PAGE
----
Child Labor Provisions of the FLSA

The Fair Labor Standards Act was established in 1938 and outlines federal laws that are ultimately used to protect employees in Wisconsin and throughout the United States. This legislation establishes a minimum wage for all workers, as well as overtime pay, and also sets standards for keeping records and youth employment. Employment as a minor is very important to many young individuals in the country and their protection is a priority.

The laws established by the FLSA set the age of 14 as the minimum age at which a minor can work in a non-agricultural position. There are some exceptions to this rule. For example, children can work in television or radio, or even deliver the local newspaper, at any age. Agricultural positions follow a different age guideline, as do some states in which the minimum age is higher than that set by the FLSA.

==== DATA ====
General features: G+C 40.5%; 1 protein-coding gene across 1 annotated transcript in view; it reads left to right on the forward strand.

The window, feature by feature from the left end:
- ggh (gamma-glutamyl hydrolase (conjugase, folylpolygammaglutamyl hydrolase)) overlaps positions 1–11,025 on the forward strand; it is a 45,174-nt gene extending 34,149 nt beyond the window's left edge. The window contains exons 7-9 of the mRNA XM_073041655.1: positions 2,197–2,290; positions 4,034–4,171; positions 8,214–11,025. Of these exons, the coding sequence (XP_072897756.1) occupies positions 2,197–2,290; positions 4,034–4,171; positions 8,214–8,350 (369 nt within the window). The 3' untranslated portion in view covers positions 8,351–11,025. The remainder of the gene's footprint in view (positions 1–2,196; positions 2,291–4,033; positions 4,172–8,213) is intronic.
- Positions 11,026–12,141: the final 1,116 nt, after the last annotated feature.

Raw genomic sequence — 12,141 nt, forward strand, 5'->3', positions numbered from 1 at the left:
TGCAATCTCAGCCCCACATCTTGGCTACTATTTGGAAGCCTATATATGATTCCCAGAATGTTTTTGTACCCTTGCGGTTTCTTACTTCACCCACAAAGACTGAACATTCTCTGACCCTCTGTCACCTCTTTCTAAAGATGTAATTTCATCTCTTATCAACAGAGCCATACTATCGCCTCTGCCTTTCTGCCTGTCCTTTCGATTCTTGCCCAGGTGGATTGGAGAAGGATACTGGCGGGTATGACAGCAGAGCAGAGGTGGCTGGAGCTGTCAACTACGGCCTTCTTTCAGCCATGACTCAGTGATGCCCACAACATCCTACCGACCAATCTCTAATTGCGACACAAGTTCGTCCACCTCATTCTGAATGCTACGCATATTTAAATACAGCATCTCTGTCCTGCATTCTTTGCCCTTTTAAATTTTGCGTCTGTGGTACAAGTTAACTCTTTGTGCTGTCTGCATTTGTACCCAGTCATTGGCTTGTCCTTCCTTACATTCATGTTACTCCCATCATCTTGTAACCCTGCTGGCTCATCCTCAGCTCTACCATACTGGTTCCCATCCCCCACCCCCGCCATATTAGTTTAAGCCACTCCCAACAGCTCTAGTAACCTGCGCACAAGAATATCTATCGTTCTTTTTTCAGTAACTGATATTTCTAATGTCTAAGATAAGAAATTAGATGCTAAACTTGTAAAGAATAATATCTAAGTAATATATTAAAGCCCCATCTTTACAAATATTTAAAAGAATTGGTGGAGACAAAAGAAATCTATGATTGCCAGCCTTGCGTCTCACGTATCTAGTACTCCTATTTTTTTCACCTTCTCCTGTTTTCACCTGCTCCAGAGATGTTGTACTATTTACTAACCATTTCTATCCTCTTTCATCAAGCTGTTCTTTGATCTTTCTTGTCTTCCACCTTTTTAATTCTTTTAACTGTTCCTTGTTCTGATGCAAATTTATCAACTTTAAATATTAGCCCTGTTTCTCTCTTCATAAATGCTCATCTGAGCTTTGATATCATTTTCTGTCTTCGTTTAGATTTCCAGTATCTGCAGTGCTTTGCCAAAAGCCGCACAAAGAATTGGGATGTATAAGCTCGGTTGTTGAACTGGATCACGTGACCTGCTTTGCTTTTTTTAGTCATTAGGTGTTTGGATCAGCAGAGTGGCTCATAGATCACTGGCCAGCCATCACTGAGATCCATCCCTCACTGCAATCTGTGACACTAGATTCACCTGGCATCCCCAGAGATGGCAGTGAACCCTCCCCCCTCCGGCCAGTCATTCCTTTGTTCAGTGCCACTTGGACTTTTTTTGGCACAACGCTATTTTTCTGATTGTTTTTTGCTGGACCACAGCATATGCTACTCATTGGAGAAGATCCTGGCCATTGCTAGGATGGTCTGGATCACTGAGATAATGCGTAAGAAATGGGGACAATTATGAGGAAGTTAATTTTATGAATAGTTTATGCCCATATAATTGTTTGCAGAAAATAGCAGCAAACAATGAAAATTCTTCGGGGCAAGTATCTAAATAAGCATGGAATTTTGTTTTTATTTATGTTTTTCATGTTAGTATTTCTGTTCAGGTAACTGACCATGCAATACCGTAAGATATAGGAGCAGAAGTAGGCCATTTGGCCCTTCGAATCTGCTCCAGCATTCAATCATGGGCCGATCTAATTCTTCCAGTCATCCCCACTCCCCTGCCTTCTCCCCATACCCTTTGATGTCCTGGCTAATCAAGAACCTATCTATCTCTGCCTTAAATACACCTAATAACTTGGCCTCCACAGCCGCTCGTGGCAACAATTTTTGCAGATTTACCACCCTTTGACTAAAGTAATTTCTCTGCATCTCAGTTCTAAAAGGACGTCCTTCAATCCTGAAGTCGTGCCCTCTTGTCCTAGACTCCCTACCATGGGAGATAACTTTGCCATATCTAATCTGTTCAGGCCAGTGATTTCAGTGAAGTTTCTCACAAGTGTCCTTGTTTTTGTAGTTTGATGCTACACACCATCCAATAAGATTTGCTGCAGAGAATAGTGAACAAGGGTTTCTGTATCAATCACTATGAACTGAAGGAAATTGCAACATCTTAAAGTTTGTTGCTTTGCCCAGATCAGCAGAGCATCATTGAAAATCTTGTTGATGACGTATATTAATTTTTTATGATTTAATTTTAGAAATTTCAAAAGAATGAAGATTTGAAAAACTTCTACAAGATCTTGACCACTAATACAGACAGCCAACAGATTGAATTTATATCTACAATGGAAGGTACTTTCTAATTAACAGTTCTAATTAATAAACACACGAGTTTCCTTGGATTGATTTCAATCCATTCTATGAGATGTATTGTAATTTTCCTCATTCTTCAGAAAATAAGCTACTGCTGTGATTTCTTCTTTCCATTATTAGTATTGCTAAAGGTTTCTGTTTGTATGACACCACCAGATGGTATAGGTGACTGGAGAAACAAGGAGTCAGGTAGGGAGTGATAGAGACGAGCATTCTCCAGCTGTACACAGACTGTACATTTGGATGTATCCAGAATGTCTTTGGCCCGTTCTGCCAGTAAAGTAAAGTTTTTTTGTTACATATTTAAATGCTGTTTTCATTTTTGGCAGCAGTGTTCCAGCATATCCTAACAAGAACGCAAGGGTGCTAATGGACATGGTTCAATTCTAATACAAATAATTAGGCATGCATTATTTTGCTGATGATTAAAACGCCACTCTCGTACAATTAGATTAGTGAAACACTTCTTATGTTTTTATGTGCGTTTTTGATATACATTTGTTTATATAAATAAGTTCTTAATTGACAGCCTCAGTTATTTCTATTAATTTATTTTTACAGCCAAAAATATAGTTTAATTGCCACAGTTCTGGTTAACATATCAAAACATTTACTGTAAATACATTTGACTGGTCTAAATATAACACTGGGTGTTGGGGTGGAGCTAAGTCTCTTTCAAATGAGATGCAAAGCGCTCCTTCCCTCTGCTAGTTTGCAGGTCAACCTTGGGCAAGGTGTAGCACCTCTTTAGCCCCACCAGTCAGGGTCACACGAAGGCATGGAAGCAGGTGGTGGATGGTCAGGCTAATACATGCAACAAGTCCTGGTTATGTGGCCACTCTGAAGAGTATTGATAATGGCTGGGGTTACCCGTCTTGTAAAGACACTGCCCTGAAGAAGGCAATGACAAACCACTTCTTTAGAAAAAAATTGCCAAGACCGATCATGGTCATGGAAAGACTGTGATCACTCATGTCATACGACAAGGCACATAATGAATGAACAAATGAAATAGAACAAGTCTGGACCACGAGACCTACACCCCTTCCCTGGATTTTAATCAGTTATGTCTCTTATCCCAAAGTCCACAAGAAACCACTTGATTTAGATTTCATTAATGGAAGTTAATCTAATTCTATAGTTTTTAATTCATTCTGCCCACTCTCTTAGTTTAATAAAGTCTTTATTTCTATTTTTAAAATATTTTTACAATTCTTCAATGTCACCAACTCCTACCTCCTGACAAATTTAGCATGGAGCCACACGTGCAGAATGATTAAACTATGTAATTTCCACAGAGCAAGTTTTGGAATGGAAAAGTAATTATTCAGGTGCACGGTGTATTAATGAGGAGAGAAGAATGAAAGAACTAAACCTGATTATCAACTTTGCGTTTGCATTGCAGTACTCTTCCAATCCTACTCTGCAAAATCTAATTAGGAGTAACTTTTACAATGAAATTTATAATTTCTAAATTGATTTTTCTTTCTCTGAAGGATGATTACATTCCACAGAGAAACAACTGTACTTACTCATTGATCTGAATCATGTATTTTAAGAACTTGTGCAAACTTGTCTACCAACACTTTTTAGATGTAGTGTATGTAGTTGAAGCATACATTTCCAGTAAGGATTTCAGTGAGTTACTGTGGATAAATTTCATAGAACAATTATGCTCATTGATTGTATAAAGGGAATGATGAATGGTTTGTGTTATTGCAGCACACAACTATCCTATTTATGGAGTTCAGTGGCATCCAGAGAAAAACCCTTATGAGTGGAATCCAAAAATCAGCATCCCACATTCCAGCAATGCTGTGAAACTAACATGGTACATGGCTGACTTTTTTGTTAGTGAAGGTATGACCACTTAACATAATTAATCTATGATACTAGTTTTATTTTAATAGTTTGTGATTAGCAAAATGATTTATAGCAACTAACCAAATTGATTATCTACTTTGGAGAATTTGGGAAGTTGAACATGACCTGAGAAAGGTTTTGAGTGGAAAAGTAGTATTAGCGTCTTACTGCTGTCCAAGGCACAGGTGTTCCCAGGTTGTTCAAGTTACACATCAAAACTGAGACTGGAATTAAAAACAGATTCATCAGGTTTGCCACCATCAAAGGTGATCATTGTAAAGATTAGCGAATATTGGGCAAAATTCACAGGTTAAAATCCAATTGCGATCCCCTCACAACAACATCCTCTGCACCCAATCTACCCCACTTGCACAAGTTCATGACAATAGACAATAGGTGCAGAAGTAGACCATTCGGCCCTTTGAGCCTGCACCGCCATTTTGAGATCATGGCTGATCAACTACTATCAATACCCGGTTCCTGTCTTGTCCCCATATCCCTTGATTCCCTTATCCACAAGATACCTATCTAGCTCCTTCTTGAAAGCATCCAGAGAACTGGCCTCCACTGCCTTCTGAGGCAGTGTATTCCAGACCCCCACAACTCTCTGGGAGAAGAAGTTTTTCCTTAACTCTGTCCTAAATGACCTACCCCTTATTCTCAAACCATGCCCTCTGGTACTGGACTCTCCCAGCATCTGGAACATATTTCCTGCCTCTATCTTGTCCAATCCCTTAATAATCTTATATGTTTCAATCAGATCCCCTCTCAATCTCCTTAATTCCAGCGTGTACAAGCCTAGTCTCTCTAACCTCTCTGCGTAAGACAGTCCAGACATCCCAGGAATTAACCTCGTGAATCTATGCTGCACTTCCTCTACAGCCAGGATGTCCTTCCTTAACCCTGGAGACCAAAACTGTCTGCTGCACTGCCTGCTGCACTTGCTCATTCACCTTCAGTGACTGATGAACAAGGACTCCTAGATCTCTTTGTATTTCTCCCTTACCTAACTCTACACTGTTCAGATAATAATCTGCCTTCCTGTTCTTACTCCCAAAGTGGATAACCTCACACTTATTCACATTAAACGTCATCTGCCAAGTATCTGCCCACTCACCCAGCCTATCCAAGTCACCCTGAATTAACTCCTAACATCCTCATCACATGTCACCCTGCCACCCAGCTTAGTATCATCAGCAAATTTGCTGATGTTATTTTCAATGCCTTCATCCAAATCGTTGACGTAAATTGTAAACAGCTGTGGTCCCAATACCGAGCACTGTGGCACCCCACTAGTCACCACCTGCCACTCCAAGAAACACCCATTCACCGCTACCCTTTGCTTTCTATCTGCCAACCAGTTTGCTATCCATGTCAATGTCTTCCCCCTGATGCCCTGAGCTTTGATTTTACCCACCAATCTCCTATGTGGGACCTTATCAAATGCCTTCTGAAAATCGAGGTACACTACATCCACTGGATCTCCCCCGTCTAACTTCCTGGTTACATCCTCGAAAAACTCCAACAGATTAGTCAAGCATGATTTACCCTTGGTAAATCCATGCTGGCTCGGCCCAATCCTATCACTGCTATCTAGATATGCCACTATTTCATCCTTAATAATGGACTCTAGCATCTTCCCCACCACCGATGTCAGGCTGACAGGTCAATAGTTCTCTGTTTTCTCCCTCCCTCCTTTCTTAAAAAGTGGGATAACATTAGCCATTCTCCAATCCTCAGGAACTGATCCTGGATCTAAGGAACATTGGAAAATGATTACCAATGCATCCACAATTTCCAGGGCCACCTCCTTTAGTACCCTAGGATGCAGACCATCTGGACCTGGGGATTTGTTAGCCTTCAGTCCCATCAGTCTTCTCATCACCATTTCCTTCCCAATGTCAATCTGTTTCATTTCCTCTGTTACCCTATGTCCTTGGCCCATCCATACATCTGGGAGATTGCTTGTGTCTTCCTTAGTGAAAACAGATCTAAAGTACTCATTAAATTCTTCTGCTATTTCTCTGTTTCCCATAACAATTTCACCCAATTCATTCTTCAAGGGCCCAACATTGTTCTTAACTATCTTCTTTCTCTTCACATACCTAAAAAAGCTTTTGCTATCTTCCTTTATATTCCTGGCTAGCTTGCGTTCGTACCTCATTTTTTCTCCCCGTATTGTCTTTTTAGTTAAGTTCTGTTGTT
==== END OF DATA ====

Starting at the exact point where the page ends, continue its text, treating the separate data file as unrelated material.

Federal law requires that employers pay their underage employees at least minimum wage, though a “special” wage of $4.25 an hour can be paid before a 90 day period.

Rules have been set to accommodate school-aged children. The hours that are worked must be non-school hours, and a 14-15 year old may not exceed three hours of work on a school day or 18 hours during a school week. They may work up to eight hours on a non-school day and 40 hours in a non-school week.

Jobs may only be non-hazardous in nature. 

Though some states do require a work permit for minors to hold employment, one is not required by the FLSA. If you have additional questions or concerns about child labor in the state of Wisconsin, speaking to an experienced attorney might be beneficial.

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